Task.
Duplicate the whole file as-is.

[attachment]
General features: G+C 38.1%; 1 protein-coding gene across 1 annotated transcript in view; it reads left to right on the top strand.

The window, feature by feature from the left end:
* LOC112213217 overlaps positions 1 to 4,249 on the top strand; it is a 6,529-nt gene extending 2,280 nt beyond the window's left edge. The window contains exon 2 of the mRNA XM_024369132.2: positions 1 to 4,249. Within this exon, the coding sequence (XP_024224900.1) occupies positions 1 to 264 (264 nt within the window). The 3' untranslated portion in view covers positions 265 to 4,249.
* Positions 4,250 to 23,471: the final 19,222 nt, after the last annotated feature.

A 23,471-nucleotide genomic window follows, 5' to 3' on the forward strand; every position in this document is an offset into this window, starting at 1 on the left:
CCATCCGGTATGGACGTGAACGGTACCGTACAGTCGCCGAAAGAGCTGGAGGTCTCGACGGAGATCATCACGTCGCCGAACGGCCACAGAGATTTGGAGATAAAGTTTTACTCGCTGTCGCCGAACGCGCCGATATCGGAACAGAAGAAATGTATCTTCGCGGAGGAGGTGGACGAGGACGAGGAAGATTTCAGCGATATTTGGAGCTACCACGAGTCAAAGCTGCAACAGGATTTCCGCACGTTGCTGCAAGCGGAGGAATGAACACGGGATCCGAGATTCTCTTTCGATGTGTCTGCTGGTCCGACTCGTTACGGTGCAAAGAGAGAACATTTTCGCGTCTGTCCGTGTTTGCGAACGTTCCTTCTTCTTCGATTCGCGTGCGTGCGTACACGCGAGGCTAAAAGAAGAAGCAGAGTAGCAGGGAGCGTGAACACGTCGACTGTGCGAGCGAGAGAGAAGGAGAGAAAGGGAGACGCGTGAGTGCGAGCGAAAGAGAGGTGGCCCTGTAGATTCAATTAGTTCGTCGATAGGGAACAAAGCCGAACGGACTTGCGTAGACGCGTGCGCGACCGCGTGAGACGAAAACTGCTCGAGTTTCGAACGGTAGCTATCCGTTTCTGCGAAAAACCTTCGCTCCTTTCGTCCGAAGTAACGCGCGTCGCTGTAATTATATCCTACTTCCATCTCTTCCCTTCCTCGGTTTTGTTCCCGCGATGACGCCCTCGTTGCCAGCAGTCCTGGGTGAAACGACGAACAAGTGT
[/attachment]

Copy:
General features: G+C 38.1%; 1 protein-coding gene across 1 annotated transcript in view; it reads left to right on the top strand.

The window, feature by feature from the left end:
* LOC112213217 overlaps positions 1 to 4,249 on the top strand; it is a 6,529-nt gene extending 2,280 nt beyond the window's left edge. The window contains exon 2 of the mRNA XM_024369132.2: positions 1 to 4,249. Within this exon, the coding sequence (XP_024224900.1) occupies positions 1 to 264 (264 nt within the window). The 3' untranslated portion in view covers positions 265 to 4,249.
* Positions 4,250 to 23,471: the final 19,222 nt, after the last annotated feature.

A 23,471-nucleotide genomic window follows, 5' to 3' on the forward strand; every position in this document is an offset into this window, starting at 1 on the left:
CCATCCGGTATGGACGTGAACGGTACCGTACAGTCGCCGAAAGAGCTGGAGGTCTCGACGGAGATCATCACGTCGCCGAACGGCCACAGAGATTTGGAGATAAAGTTTTACTCGCTGTCGCCGAACGCGCCGATATCGGAACAGAAGAAATGTATCTTCGCGGAGGAGGTGGACGAGGACGAGGAAGATTTCAGCGATATTTGGAGCTACCACGAGTCAAAGCTGCAACAGGATTTCCGCACGTTGCTGCAAGCGGAGGAATGAACACGGGATCCGAGATTCTCTTTCGATGTGTCTGCTGGTCCGACTCGTTACGGTGCAAAGAGAGAACATTTTCGCGTCTGTCCGTGTTTGCGAACGTTCCTTCTTCTTCGATTCGCGTGCGTGCGTACACGCGAGGCTAAAAGAAGAAGCAGAGTAGCAGGGAGCGTGAACACGTCGACTGTGCGAGCGAGAGAGAAGGAGAGAAAGGGAGACGCGTGAGTGCGAGCGAAAGAGAGGTGGCCCTGTAGATTCAATTAGTTCGTCGATAGGGAACAAAGCCGAACGGACTTGCGTAGACGCGTGCGCGACCGCGTGAGACGAAAACTGCTCGAGTTTCGAACGGTAGCTATCCGTTTCTGCGAAAAACCTTCGCTCCTTTCGTCCGAAGTAACGCGCGTCGCTGTAATTATATCCTACTTCCATCTCTTCCCTTCCTCGGTTTTGTTCCCGCGATGACGCCCTCGTTGCCAGCAGTCCTGGGTGAAACGACGAACAAGTGT